This Week in the Garden

After getting most of the work done at the beginning of the season (early May), there tends to be a lull in activity and I feel like I'm watching a pot waiting for it to boil. During this time, I make sure everything is watered, I add plant supports, treat any signs of pest damage, and I keep an eye on how things are generally doing.

Now that it's mid-June, I've had to do a little more to keep things going and the pests have started challenging me. I do a walk-through of the garden almost daily. I don't know if that's obsessive or attentive, but it's the truth.

The Good....

  • All of my tomato plants have started producing flowers, but no fruit yet.
tomato-flowers
  • My lettuce is BURSTING. In fact, some of it is near ready to bolt...time to eat healthy salads every night! I've been harvesting bags of lettuce every week now. Soon, I'll need to think about what to do with the space once the lettuce is done.
lettuce
  • My basil actually started to "pop." For the longest time, the true leaves were just tiny things. Now, they look like they're becoming something edible. I also have basil in my tomato garden beds but, those I started earlier indoors and transplanted.
basil
  • I added supports around my potato plants. I have them in grow bags, and they're growing by leaps and bounds. It was time to add the remaining soil to top it off and make sure they're supported.
potato-plants
  • My garlic, which I planted last October, is still going. This is my first time growing it, so I'm  watching it carefully. It will likely be a July harvest the way it's looking. I have hard neck garlic, which I'm expecting to provide scapes, and some soft neck garlic, which is smaller and by the looks of things, may be ready before the hard neck.  I also wrote about growing garlic on Urban Gardeners Republic blog.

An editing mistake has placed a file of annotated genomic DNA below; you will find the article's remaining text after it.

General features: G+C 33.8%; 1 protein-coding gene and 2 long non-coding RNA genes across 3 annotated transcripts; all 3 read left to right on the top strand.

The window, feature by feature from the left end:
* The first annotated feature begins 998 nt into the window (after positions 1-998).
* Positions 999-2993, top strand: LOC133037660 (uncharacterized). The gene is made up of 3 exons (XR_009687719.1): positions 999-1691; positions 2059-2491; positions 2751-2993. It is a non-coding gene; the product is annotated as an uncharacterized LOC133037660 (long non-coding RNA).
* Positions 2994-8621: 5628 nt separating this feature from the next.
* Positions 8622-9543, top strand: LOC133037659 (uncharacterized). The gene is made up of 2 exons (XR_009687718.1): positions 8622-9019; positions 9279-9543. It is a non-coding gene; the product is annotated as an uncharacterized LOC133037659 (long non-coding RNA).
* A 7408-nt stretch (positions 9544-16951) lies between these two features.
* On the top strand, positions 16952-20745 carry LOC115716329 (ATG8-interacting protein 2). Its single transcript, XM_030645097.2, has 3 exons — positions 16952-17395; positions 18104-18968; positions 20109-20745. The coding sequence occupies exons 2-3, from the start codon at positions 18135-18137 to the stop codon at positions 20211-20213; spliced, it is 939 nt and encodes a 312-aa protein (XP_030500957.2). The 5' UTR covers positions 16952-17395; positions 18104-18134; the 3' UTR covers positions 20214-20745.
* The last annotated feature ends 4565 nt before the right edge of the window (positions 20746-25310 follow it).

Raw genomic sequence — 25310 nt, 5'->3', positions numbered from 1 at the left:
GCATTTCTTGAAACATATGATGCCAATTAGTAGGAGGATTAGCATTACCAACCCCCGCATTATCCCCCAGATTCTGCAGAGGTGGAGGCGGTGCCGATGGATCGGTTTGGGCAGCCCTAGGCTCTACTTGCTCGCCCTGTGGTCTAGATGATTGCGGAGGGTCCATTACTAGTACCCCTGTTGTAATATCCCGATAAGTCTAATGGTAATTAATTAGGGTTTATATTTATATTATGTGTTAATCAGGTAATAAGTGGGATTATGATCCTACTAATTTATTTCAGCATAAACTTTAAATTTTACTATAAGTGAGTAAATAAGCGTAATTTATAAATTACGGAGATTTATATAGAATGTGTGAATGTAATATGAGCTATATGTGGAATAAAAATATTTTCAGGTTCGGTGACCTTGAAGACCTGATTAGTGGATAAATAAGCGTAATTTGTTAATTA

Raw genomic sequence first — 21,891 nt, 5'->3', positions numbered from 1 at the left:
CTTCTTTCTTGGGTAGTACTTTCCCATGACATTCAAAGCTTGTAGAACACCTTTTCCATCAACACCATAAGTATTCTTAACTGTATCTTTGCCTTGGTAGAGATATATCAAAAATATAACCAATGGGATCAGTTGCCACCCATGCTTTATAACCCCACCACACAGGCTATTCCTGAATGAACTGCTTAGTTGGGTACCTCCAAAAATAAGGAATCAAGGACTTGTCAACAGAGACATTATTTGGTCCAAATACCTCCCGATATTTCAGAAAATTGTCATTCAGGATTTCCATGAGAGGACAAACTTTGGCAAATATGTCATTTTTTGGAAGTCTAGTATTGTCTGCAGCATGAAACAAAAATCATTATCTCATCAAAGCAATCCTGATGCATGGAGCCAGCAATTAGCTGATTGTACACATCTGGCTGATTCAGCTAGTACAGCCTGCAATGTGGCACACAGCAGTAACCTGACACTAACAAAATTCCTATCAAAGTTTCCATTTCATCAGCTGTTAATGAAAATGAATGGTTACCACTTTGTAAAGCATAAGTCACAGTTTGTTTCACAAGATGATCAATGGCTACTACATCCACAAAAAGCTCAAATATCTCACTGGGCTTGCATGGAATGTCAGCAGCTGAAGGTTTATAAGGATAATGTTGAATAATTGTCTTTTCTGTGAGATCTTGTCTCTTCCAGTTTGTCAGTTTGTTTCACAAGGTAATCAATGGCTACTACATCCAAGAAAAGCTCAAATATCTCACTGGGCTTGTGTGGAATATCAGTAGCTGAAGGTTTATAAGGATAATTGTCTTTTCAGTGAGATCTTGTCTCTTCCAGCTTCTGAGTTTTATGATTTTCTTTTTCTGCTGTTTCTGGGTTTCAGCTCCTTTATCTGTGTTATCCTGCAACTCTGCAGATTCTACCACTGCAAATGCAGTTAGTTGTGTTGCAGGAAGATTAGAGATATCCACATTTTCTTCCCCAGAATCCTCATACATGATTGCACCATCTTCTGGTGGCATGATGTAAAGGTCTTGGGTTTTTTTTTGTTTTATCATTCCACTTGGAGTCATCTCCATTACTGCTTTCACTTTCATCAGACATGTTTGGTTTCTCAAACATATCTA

garlic-plants
  • Zucchini flowers are starting to come out. Male flowers only right now, but it's a good sign.
  • The cucumber plants I started from seed indoors are starting to flower also. Others that I started by seed are also doing well. There's a little fungus, but I'm treating with copper fungicide spray.
Zucchinii

Zucchinii

Cucumbers

Cucumbers

The Bad...

  • Aphids, flea beetles, leaf miners....Oh my! 
  • I've noticed white flies on my tomato plants and have been trying insecticidal soap. Hopefully this will do the trick. I've applied it on two occasions now when there were active bugs on there. There doesn't seem to be more bug activity as of yet. I'm also checking the underside of the leaves and wiping off anything that might be eggs they left behind.
  • I may have flea beetles on my eggplant and broccoli leaves. Haven't acted on that yet, as I just noticed it very recently, but I saw very small holes in the leaves and will try to treat them shortly and swiftly. Thankfully, the leaves and plant are fairly mature at this point and may be able to withstand this. Will see...
flea-beetle-damage